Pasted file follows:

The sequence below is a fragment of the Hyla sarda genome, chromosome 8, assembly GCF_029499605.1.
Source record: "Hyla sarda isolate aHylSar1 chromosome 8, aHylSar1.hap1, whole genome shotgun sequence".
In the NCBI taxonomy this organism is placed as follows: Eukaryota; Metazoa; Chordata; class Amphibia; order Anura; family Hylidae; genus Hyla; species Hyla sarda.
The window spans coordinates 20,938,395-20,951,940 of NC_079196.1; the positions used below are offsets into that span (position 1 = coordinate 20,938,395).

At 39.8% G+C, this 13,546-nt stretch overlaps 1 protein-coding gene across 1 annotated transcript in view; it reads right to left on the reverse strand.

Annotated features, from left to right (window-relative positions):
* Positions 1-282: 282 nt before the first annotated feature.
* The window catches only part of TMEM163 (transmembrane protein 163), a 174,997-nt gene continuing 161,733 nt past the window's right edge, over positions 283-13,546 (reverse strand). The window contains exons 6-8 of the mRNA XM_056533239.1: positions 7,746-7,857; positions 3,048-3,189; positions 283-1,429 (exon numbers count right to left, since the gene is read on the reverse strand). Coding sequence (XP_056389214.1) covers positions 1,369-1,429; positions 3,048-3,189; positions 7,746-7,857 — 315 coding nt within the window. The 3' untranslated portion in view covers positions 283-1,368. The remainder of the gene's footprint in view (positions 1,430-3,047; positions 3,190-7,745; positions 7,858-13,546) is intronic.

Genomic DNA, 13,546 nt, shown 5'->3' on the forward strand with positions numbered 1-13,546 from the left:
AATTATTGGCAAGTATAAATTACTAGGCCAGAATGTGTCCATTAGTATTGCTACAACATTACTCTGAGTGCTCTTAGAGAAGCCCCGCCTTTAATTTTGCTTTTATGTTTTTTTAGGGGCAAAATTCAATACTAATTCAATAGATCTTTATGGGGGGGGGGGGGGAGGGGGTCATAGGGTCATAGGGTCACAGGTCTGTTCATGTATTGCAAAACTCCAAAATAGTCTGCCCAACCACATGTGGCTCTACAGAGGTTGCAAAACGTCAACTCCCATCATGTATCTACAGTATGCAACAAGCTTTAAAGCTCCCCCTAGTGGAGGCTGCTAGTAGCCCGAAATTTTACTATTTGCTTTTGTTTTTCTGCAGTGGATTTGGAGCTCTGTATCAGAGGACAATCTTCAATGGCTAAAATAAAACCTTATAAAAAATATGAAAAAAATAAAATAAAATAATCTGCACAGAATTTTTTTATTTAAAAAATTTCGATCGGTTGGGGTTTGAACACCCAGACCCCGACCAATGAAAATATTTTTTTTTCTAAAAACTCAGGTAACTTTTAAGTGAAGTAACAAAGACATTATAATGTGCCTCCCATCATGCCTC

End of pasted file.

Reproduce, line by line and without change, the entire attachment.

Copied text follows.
The sequence below is a fragment of the Hyla sarda genome, chromosome 8, assembly GCF_029499605.1.
Source record: "Hyla sarda isolate aHylSar1 chromosome 8, aHylSar1.hap1, whole genome shotgun sequence".
In the NCBI taxonomy this organism is placed as follows: Eukaryota; Metazoa; Chordata; class Amphibia; order Anura; family Hylidae; genus Hyla; species Hyla sarda.
The window spans coordinates 20,938,395-20,951,940 of NC_079196.1; the positions used below are offsets into that span (position 1 = coordinate 20,938,395).

At 39.8% G+C, this 13,546-nt stretch overlaps 1 protein-coding gene across 1 annotated transcript in view; it reads right to left on the reverse strand.

Annotated features, from left to right (window-relative positions):
* Positions 1-282: 282 nt before the first annotated feature.
* The window catches only part of TMEM163 (transmembrane protein 163), a 174,997-nt gene continuing 161,733 nt past the window's right edge, over positions 283-13,546 (reverse strand). The window contains exons 6-8 of the mRNA XM_056533239.1: positions 7,746-7,857; positions 3,048-3,189; positions 283-1,429 (exon numbers count right to left, since the gene is read on the reverse strand). Coding sequence (XP_056389214.1) covers positions 1,369-1,429; positions 3,048-3,189; positions 7,746-7,857 — 315 coding nt within the window. The 3' untranslated portion in view covers positions 283-1,368. The remainder of the gene's footprint in view (positions 1,430-3,047; positions 3,190-7,745; positions 7,858-13,546) is intronic.

Genomic DNA, 13,546 nt, shown 5'->3' on the forward strand with positions numbered 1-13,546 from the left:
AATTATTGGCAAGTATAAATTACTAGGCCAGAATGTGTCCATTAGTATTGCTACAACATTACTCTGAGTGCTCTTAGAGAAGCCCCGCCTTTAATTTTGCTTTTATGTTTTTTTAGGGGCAAAATTCAATACTAATTCAATAGATCTTTATGGGGGGGGGGGGGGAGGGGGTCATAGGGTCATAGGGTCACAGGTCTGTTCATGTATTGCAAAACTCCAAAATAGTCTGCCCAACCACATGTGGCTCTACAGAGGTTGCAAAACGTCAACTCCCATCATGTATCTACAGTATGCAACAAGCTTTAAAGCTCCCCCTAGTGGAGGCTGCTAGTAGCCCGAAATTTTACTATTTGCTTTTGTTTTTCTGCAGTGGATTTGGAGCTCTGTATCAGAGGACAATCTTCAATGGCTAAAATAAAACCTTATAAAAAATATGAAAAAAATAAAATAAAATAATCTGCACAGAATTTTTTTATTTAAAAAATTTCGATCGGTTGGGGTTTGAACACCCAGACCCCGACCAATGAAAATATTTTTTTTTCTAAAAACTCAGGTAACTTTTAAGTGAAGTAACAAAGACATTATAATGTGCCTCCCATCATGCCTC